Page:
CYBERSECURITY - The Truth About Cyberterrorism

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The good news is that protecting against any security threat protects against cyberterrorism. Kenneth Niemi, CIO of the Minnesota State University System, learned that recently when he faced a two-and-a-half-week employee strike. It turned into a de facto antiterrorist exercise. Niemi found himself planning a defense against disgruntled employees who possessed the two keys to any security breach?knowledge and access.

Niemi’s greatest takeaway from this exercise was how much physical and IT security should and can intersect. (For more information on this, read "How to Plan for the Inevitable," Page 74.) Since Sept. 11, the trend toward combining aspects of IT security with onsite security has accelerated. "We made key card access enforceable 24 hours a day. We require certain employees to take their laptops home in case we need to deal with a situation remotely," Niemi says.

Niemi also formalized the process of registering guests who enter his building and is adding computer lab surveillance.

Cannon has also tightened physical security by revoking several employees’ access to the data center. He also moved many consoles out of the data center, all in an effort to reduce traffic near critical systems.

The MWRA already has tight integration of physical and network security. To begin with, the computers are in a locked room, which is accessible by key card and manned 24/7. Visitors check in and check out at the front desk, and after visitors leave, their host sends a memo to senior management detailing the visit.

SCADA connects through a private line (soon, via microwave) to pump stations and reservoirs. If something goes wrong at a water facility, an alarm sounds both onsite and at the SCADA operations centers. The alarm also flashes on the computers, and it can’t be shut off until a formal acknowledgement of the alarm is made and physically logged by a person with clearance to do so.

"Roving crews" periodically go to MWRA pump stations and storage sites to check the integrity of the facilities and their connection to the control computers. Most of the sites are under surveillance.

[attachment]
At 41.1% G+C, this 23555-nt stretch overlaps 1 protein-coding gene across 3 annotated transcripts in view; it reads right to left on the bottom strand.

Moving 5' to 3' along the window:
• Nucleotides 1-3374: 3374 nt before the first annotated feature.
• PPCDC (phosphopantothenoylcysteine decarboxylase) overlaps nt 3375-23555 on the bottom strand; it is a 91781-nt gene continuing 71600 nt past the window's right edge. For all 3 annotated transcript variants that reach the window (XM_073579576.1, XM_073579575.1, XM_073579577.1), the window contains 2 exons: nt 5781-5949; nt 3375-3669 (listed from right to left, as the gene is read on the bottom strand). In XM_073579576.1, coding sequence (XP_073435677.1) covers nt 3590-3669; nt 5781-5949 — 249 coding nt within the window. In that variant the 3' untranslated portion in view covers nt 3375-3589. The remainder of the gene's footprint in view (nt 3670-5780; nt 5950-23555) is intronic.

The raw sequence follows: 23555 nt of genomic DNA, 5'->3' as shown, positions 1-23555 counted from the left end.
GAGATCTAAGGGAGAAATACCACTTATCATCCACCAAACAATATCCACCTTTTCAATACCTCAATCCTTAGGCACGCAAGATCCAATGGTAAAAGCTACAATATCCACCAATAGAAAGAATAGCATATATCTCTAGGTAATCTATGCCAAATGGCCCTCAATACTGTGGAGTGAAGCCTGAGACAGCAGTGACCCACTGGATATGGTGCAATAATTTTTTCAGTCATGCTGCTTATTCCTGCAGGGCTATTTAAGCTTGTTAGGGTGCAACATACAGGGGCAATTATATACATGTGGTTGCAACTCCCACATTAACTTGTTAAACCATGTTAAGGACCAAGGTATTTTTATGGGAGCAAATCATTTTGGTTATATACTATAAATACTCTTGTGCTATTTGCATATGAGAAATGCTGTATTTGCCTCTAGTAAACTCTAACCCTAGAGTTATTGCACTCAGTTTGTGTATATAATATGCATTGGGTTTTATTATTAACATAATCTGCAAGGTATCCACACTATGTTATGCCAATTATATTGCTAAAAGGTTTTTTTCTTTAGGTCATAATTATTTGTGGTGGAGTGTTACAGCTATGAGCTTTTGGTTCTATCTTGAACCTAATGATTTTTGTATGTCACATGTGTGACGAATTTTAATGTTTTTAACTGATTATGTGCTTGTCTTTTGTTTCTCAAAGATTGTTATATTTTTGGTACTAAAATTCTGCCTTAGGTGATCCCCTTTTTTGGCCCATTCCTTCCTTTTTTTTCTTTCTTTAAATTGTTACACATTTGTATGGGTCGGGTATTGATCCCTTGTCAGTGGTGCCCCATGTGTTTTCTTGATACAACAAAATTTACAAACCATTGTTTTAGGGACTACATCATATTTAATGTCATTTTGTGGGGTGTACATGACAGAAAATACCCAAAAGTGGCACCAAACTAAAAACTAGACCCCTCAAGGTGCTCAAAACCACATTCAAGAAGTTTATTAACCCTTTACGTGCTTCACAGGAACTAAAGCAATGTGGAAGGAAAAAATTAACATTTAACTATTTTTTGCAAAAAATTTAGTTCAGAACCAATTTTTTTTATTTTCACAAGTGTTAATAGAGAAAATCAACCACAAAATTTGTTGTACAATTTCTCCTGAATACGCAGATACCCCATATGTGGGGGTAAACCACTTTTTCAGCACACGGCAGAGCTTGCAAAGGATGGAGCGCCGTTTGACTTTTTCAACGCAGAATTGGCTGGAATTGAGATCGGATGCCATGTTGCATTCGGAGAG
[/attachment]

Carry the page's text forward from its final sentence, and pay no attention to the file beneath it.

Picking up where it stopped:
"I see IT and these physical security rules meshing more and more," says Cannon. "Especially when you talk about disgruntled employees and screening. But it’s a fine line. We want to treat employees like adults. Cut off too much access and you’re saying you don’t trust them."

Besides meshing physical and IT security, two other measures CIOs can take are to get involved and share information with each other. Joining Cannon in the Information Civil Defense Group, meeting with government groups like the National Infrastructure Protection Center, raising awareness of the cyberterrorist threat within one’s own company and opening security dialogues with peers are all important steps to take.

Six months after the Sept. 11 attacks, there’s a great deal of optimism among technology professionals about their ability to deflect the cyberterrorist threat.

"[Awareness] is a big reason for optimism," says Alan Paller, security expert and director of research at the SANS Institute in Bethesda, Md. "The operations guy is getting a call from the vice chairman, someone really high up, who’s asking what the company is doing about this threat. That conversation has never happened before. Underneath there are still a lot of vulnerable systems out there, but I believe cyberterrorism is very hard to pull off.

"My newest speech is about this topic, and it’s not ’look how life is ending,’" Paller adds. "It’s optimistic. There are many more reasons for optimism now than there were six months ago."


Copyright © 2002 IDG Communications, Inc.

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